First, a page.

Environmental taxes are relatively high (Malta 3.3 % of GDP, EU-27 2.6 % of GDP). The high level of environmental tax revenue is attributable to taxation on transport, which is the highest in the Union (1.6 % of GDP, EU-27 0.6 %), while revenue from taxation on energy is somewhat below the EU average (1.5 %, EU-27 1.9 %).

In September 2004 the so-called eco-contribution was introduced in Malta mainly to finance the development of a waste water management system. It is chargeable on a number of white goods, containers, batteries, plastic bags, tyres and other specified products that are deemed to result in waste. Currently taxes on pollution yield 0.2 % of GDP, which is the fourth highest level in the EU. From 2011, registration taxes of commercial vehicles up to Euro Standard 3 have been increased in order to encourage the newer and cleaner vehicles. Companies can also benefit from a reduction in company tax up to 125 % on the amounts spent on electric cars. An excise duty was introduced on every tonne of cement.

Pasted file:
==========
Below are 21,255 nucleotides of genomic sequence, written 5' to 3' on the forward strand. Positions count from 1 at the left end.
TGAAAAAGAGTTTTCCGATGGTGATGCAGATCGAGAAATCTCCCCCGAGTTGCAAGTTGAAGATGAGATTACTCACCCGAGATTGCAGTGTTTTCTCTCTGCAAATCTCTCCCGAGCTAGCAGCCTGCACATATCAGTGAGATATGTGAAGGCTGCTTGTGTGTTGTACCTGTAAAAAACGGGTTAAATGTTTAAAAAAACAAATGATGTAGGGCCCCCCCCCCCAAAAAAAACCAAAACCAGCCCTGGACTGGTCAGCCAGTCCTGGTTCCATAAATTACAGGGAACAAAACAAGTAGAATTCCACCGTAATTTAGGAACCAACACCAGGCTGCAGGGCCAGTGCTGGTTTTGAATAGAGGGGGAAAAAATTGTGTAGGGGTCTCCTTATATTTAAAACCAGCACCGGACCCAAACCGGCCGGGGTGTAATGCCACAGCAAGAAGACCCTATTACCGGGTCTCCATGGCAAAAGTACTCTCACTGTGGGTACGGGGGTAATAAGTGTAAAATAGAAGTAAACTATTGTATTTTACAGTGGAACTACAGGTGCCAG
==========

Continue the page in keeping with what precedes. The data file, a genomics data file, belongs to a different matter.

Corporate Social Responsibility (CSR)

Increasingly, corporate social responsibility is evolving beyond philanthropy to an essential business function directly related to companies maintaining their social license to operate. Companies' corporate social responsibility may take various forms and may be carried out through various institutes. The Maltese foundation, when set up as a voluntary organization, provides an ideal vehicle for corporate social responsibility. In recent years the Maltese legislature has responded to the growing social consciousness of both companies and individuals, and has created a framework for voluntary organizations.

A number of businesses have already recognized that a Maltese foundation is an ideal vehicle for corporate social responsibility and have chosen to establish a foundation in Malta in order to promote public interest. The Maltese voluntary sector is fully equipped for use as a platform for corporate social responsibility.

The government has placed considerable importance on the development of the voluntary sector. The national action plan aims to aid and encourage the sector to continue increasing its effectiveness and efficiency, and ultimately to deliver on its goals.